London, July 14 (IANS) New British Prime Minister Theresa May is expected to announce more additions to her cabinet on Thursday, a day after she filled in key key positions with ‘Leave’ campaigner and former London Mayor Boris Johnson being appointed as the new Foreign Secretary.
Johnson said he was “very humbled, very proud to be offered this chance”. He said he was “very, very surprised” to have been offered the job of Foreign Secretary.
Philip Hammond, the former Foreign Secretary, has been made the Chancellor of the Exchequer, Amber Rudd is Home Secretary, and Eurosceptic David Davis has been made the new Brexit secretary.
May has told European leaders she is committed to the UK leaving the EU.
Johnson, who has often cycled to work, left his north London home in a ministerial car on Thursday morning for his first day at the Foreign Office without commenting to awaiting reporters, The Telegraph said.
“Clearly we now have a massive opportunity to play a new part in Europe to make a great success of our new relationship with Europe and the World. I’m very excited to play a part of that,” The Telegraph quoted him as saying.
The new Chancellor said the vote to quit the European Union has had a chilling effect on the British economy but there will be “no emergency budget”.
Britain needs “to ensure access to the single market for our financial services industry”, said Hammond.
The new government will do “whatever is necessary to keep the economy on track” and the pace of deficit reduction could be curbed, he suggested.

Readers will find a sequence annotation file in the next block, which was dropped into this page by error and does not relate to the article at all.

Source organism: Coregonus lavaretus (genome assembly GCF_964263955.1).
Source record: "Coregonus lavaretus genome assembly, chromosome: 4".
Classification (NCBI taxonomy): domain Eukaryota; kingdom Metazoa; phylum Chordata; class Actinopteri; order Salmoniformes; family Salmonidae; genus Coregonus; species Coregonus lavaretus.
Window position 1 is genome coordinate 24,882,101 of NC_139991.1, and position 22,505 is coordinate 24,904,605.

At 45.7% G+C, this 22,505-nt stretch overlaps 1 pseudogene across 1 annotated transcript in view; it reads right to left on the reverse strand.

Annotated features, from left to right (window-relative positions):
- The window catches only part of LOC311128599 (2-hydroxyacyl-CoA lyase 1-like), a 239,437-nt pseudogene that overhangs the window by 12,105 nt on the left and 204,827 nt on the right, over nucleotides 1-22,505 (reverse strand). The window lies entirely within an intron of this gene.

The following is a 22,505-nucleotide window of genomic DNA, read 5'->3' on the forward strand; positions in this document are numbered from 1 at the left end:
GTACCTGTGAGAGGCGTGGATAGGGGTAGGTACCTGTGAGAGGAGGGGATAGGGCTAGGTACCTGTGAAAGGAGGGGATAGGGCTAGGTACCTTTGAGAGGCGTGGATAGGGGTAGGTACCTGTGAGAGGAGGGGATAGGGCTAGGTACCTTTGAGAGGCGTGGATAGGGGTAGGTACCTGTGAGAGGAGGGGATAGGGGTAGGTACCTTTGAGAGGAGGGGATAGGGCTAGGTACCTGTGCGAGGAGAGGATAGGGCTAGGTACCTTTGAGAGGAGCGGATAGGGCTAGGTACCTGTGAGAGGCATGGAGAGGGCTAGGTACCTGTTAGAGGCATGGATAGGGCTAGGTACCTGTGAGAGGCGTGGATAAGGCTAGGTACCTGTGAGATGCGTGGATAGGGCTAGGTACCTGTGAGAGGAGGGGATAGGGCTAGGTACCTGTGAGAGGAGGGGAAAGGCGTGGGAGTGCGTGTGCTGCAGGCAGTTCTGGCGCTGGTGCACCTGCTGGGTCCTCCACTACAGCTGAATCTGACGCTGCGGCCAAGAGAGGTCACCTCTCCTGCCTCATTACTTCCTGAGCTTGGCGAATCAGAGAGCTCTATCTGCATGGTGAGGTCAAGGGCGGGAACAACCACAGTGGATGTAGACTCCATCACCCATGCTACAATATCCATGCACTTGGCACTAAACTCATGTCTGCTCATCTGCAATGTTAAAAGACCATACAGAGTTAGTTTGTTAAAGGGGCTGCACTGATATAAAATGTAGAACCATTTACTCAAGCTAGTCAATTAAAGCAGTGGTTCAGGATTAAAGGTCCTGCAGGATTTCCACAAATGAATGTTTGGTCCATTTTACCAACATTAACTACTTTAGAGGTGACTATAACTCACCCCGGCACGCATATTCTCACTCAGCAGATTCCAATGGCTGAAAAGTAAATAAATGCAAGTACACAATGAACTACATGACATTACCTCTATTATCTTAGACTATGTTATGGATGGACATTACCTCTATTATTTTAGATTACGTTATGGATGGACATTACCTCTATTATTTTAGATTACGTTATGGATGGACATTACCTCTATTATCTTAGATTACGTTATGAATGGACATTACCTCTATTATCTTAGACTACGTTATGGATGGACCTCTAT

Hammond told BBC Radio 4’s Today programme: “We will face some challenges in the short term in managing the economy. It has had a shock as a result of the decision on June 23 to leave the European Union.”
The former Foreign Secretary said he would be meeting with the Bank of England governor on Thursday and vowed “we will do whatever is necessary to keep the economy on track”.
Amid reports that his predecessor George Osborne, who he previously worked with, was sacked from the role, Hammond said he did not believe the change was a policy decision, but one to allow May to bring together a team to help “reunite” the country.
In her first address to the nation, May instantly distanced herself from former Prime Minister David Cameron’s government by declaring she would not “entrench the advantages of the fortunate few”, The Telegraph said.
She then entered Number 10 and began a reshuffle which started with Osborne being told he would not be a part of the new government and was being replaced by former Secretary of State Philip Hammond.
Liam Fox, another senior Brexit supporter, was made International Trade Secretary.
Amber Rudd, who backed the campaign to stay in the EU, became the new Home Secretary and will now lead reform of Britain’s immigration system in the wake of the Brexit vote.
Michael Fallon, an early supporter of May for the Party leadership, remained as Defence Secretary.